IMyService service = RootWorkItem.Services.Get<IMyService>(true);

The code for this example is available.

Conclusion

This article has shown us how to use services in the CAB in some details. The next two articles will examine commands in the CAB: part 9 will recap the Command design pattern, and part 10 will explain how this is implemented for menus using commands in the CAB.

September 8, 2007

Introduction to Services in the CAB (Introduction to the CAB/SCSF Part 7)

Introduction

Part 6 of this series of articles concluded our discussion of dependency injection in the CAB.

This article and part 8 of the series will discuss services in the CAB in some more detail. This article discusses services in general terms, whilst part 8 will show in detail the various ways of creating and using services.

What is a ‘Service’?

You probably already have an intuitive idea of what a ‘service’ is in computer programming. Wikipedia defines a service in the context of a Service-oriented architecture as ‘a discretely defined set of contiguous and autonomous business or technical functionality’. The CAB documentation defines a service as ‘a supporting class that provides functionality to other components in a loosely coupled way’. CabPedia has a good definition:

‘Services allow easy access to a chunk of functionality that may be used frequently throughout an application. Error handlers, loggers and the event broker are good examples of functionality that can be exposed as a service.’

So think of a service as a chunk of related functionality. In the CAB each service is exposed through one class (and maybe an associated interface) that provides a gateway into the functionality.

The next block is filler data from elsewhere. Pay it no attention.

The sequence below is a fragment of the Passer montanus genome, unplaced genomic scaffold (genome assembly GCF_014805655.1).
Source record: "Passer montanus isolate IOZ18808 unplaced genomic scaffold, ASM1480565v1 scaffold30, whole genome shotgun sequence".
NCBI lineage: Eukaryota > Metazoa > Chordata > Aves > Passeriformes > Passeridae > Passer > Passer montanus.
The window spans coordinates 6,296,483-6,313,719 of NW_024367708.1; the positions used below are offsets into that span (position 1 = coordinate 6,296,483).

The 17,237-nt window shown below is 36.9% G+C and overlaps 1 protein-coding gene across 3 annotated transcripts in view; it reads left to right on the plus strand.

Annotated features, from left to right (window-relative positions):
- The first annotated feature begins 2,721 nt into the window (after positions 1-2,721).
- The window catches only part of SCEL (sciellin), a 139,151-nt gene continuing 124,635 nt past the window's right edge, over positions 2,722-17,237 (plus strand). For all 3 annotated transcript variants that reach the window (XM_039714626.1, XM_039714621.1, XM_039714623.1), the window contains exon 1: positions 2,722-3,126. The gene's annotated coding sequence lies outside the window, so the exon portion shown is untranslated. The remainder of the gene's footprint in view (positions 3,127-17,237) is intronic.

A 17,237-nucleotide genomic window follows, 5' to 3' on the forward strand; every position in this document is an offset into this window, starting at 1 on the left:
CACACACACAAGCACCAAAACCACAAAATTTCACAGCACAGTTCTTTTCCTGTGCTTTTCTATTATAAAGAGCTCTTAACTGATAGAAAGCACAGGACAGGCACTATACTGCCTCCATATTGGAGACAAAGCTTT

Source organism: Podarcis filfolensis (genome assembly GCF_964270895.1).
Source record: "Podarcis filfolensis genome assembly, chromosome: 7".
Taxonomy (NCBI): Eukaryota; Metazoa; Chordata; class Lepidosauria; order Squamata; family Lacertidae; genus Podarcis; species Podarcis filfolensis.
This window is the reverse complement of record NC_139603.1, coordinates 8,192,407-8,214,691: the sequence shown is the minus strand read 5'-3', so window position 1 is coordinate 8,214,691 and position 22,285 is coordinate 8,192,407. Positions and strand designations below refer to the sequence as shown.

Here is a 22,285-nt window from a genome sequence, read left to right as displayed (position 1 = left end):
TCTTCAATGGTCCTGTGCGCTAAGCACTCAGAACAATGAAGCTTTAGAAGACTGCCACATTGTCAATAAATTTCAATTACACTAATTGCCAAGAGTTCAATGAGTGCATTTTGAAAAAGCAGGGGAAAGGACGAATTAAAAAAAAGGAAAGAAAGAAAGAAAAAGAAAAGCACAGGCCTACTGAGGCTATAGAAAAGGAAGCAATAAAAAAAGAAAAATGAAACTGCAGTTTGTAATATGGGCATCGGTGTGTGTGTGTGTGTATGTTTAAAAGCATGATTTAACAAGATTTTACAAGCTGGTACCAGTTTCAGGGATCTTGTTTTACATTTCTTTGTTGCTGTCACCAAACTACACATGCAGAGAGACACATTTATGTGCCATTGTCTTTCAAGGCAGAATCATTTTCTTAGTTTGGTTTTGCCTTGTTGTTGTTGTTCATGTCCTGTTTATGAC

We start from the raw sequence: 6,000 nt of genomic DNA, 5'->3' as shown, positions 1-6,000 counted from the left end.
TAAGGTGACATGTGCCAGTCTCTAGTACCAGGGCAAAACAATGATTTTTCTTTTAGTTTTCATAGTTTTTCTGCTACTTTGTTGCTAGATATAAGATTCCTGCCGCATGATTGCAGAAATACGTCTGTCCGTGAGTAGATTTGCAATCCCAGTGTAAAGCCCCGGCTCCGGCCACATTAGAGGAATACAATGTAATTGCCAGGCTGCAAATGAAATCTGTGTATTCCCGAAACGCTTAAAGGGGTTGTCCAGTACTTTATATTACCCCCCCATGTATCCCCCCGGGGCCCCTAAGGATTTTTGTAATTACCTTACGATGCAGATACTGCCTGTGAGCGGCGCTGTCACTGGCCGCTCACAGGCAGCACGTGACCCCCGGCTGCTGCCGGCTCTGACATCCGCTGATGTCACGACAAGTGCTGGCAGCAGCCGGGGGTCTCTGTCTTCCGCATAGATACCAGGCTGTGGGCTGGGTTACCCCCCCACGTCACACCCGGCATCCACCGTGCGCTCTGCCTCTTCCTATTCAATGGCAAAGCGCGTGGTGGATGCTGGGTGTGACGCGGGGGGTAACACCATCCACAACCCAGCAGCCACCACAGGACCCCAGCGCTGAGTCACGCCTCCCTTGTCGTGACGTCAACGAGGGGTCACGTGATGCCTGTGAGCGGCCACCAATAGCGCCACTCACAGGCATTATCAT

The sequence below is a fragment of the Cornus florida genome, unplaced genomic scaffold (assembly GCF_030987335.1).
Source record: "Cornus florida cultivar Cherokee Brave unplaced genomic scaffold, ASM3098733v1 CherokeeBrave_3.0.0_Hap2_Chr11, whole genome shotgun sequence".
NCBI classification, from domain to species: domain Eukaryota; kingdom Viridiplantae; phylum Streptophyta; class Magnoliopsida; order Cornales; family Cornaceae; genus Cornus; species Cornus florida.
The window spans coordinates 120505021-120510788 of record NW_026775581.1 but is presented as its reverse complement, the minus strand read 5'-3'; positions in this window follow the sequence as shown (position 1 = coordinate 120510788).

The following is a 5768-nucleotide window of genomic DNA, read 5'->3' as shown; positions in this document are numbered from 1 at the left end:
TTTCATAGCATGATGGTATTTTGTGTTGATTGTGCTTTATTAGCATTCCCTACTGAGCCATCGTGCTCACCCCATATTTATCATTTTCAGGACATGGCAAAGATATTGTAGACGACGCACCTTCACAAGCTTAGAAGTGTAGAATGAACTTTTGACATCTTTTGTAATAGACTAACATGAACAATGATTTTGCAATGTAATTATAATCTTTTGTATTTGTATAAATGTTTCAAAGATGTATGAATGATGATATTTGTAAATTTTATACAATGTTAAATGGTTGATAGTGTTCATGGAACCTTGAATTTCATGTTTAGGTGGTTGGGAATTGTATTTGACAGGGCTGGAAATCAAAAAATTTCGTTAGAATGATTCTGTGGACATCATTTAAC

We have already seen how to use CAB services in earlier articles in this series. Part 2 described how one of the collection classes on a WorkItem is the Services collection. Part 5 showed how we can inject a service (which is just any item in the Services collection) by using a setter with a ServiceDependency attribute. We saw that we can inject the WorkItem itself in this way. This is because a WorkItem is automatically a ‘service’ in its own Services collection.

The Services Collection versus the Items Collection

Part 5 of this series of articles also touched on the fact that the Services collection on a WorkItem has some important differences with the Items collection. This is separate from the fact that the intent of the two collections is different: services are meant to be objects that expose chunks of related functionality, whereas items are just any objects that we want to be able to access through the WorkItem.